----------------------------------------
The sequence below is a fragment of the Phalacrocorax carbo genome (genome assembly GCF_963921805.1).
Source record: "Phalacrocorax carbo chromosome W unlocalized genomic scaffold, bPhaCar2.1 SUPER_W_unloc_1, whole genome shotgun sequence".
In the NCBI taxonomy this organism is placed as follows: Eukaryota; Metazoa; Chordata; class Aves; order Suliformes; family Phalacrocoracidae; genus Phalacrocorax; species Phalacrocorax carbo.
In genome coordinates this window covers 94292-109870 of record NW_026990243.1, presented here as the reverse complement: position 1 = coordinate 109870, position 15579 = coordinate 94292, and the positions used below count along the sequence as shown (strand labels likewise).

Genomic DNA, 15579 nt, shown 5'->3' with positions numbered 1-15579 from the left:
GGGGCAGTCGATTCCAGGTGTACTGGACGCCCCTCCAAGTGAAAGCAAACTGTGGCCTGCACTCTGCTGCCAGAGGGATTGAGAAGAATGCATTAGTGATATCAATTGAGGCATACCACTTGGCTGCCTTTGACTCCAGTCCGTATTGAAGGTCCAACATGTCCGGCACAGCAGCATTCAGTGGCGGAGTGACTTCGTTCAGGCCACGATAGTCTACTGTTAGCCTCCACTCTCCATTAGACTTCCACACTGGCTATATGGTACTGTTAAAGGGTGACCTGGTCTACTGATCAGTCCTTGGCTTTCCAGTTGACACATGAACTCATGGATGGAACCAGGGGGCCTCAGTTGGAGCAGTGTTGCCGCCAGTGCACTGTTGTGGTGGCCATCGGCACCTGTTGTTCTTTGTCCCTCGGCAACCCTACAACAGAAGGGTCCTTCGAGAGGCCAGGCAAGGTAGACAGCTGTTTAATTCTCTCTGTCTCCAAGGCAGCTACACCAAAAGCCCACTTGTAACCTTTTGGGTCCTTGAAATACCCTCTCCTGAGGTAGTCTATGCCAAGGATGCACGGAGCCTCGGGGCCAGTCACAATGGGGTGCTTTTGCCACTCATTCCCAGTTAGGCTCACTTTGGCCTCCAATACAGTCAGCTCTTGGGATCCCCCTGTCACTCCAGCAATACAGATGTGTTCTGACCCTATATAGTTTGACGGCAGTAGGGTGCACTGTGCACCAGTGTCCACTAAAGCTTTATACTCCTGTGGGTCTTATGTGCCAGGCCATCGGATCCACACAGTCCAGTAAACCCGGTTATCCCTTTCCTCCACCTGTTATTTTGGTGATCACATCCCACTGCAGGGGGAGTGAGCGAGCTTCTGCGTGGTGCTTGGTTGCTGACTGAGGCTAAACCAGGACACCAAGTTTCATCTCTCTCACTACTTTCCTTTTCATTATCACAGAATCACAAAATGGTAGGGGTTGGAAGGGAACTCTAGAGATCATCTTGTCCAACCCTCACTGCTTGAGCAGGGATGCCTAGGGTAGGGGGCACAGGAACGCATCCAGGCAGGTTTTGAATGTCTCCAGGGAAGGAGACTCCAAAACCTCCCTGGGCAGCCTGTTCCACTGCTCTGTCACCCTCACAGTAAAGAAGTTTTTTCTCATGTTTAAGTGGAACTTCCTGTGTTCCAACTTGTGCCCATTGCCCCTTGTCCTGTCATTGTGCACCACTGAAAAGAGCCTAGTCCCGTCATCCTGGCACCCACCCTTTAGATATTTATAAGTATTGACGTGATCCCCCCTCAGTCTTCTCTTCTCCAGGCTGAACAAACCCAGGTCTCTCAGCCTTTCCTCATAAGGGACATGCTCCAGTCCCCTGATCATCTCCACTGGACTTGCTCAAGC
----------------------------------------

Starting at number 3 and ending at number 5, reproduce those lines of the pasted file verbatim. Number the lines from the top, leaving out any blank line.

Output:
In the NCBI taxonomy this organism is placed as follows: Eukaryota; Metazoa; Chordata; class Aves; order Suliformes; family Phalacrocoracidae; genus Phalacrocorax; species Phalacrocorax carbo.
In genome coordinates this window covers 94292-109870 of record NW_026990243.1, presented here as the reverse complement: position 1 = coordinate 109870, position 15579 = coordinate 94292, and the positions used below count along the sequence as shown (strand labels likewise).

Genomic DNA, 15579 nt, shown 5'->3' with positions numbered 1-15579 from the left: